Wrong. Your first impression of an IP camera's performance in low light is frequently wrong.
The reason is simple: slow shutter.
Many manufacturers default their cameras to go to a shutter speed that is too slow to capture moving objects without creating blur/ghosting effects.
They do this because they correctly assume that most users will 'test' by pointing their cameras at a wall and judge performance by how bright the image is. Only later when it is put in production and cars or people pass by, do they notice the issue.
Manufacturer Slow Shutter Ranges
Manufacturer's default slow shutter setting typically ranges from 1/4s to 1/30s and are often given fancy marketing terms to obscure what they are doing. This is a huge deal as the cameras on the slower end (i.e., 1/4s) are taking in 750% more light than the ones of the higher end.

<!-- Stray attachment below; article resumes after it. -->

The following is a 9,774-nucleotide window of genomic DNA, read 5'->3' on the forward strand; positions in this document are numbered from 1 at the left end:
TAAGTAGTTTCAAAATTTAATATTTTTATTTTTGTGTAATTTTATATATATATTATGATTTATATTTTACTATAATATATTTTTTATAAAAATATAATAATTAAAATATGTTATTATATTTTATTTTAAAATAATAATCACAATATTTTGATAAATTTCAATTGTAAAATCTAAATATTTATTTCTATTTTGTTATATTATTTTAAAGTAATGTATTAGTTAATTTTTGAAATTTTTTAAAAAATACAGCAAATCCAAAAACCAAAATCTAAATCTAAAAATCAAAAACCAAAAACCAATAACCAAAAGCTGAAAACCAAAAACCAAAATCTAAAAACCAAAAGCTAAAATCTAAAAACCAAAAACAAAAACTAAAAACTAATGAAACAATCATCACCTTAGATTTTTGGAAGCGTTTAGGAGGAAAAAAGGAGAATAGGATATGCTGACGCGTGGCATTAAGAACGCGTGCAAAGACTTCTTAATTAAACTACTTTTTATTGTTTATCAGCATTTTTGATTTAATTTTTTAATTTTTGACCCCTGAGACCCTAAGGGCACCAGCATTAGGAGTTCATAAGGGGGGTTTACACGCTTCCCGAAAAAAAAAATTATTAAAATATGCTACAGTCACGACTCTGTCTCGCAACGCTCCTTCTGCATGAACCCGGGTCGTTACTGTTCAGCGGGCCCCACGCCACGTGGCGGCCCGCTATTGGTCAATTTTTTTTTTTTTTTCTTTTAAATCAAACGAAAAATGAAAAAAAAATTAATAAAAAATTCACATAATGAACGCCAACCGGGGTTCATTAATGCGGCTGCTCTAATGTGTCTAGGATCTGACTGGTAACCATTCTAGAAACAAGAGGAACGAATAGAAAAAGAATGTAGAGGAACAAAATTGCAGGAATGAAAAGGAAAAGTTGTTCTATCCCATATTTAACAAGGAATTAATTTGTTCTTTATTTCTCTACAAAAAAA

Showing It In Action
We tested 6 manufacturers using a comparative approach:
- On the far left, is a stationary person with slow shutter on.
- In the center left, is a moving person with slow shutter on.
- In the center right, is a stationary person with slow shutter OFF.
- In the far right, is a moving person with slow shutter OFF
Here's an Arecont camera, showing the tradeoff: